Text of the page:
Visiting politician calls voting system ‘corrupt’

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A VISITING MP from Uganda has described PNG’s voting system as corrupt, since most people do not cast their ballot in secrecy in general elections.
Ugandan parliamentarian Beatrice Lagada was taken aback when political analyst Dr Ray Anere told a seminar in Port Moresby yesterday that voting through the secret ballot was more of a principle than a practice in the country.
Stunned, she asked Dr Anere twice for confirmation.
Dr Anere, who is with the National Research Institute, confirmed that secret balloting was lacking in many electorates in many instances because of certain practices.
“Assistant voting, instances where voters are helped because of their lack of understanding of the system, has also been used by supporters of candidates to push for their candidates and has contributed to the lack of secret ballot on the part of many voters,” he said.
He agreed that the lack of secret ballot was a serious problem and
that the practice could deny women candidates the opportunity to get votes.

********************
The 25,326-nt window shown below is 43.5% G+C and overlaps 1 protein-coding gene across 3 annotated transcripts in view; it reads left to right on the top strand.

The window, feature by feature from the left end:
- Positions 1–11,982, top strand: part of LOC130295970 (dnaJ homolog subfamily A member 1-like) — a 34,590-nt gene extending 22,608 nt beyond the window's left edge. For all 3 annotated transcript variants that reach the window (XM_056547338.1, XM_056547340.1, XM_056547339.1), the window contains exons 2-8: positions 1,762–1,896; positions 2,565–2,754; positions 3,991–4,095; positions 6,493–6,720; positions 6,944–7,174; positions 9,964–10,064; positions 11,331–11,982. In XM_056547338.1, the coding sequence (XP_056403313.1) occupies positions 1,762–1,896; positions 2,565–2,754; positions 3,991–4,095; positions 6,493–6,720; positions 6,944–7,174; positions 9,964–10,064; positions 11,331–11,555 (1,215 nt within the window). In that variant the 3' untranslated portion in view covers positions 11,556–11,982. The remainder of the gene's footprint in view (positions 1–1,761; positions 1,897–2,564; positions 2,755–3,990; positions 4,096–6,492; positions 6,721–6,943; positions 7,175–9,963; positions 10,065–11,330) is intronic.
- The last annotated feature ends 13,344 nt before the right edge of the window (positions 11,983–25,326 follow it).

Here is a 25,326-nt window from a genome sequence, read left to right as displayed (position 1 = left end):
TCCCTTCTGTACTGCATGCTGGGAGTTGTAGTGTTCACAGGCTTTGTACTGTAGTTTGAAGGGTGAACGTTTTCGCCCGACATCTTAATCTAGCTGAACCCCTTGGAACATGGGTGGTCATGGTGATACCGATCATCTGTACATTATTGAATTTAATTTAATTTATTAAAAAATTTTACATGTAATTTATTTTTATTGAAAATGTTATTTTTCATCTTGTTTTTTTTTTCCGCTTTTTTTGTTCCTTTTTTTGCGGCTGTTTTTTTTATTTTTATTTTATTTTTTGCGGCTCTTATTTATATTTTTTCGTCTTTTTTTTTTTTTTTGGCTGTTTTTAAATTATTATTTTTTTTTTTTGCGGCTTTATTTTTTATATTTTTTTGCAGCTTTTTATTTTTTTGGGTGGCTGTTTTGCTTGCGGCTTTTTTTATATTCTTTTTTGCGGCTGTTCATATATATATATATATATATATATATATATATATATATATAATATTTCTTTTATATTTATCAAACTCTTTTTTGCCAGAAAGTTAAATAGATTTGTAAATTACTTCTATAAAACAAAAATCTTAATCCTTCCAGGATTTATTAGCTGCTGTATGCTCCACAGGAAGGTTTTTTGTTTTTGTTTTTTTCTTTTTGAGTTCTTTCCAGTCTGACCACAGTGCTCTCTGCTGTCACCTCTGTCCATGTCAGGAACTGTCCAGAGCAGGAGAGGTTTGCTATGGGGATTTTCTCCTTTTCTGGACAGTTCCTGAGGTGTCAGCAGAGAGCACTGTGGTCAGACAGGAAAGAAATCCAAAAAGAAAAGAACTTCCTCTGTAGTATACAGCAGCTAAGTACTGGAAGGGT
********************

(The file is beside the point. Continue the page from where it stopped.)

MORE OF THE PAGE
Later, in an interview with The National, Ms Lagada said PNG’s voting system was corrupt and that it needed immediate remedial action if women were to stand a chance to enter Parliament.
“Voting is really a very personal decision,” she said.
“One must not be forced to vote for a candidate they don’t want to vote for. That is corruption.
“The distance between the nearest person and where the ballot is being cast should be far enough for one not to determine or interfere with another person’s voting.”
She said it worried her to think that people could see a person filling out the ballot.
This was more so, she said, in a country such as PNG which was male-dominated.
“The chances of people voting independently would be even slimmer, making it all the more difficult for women,” she said.
“If you say you have the clan system where particular clans want to vote for particular persons, and you know that the clan is dominated by men, it will mean that the women are not making their own choices about the candidates.
“It would mean that the men are determining who the women vote for. So I think PNG must work really hard to clean up the voting system.
“People ought to be able to make independent decisions on who they want to vote for and that means the area in which voting is taking place must be secured so that other people don’t force other people to vote for their candidates instead of the person’s own choice.”
The three-day seminar at the Gateway Hotel was organised by the United Nations Development Programme.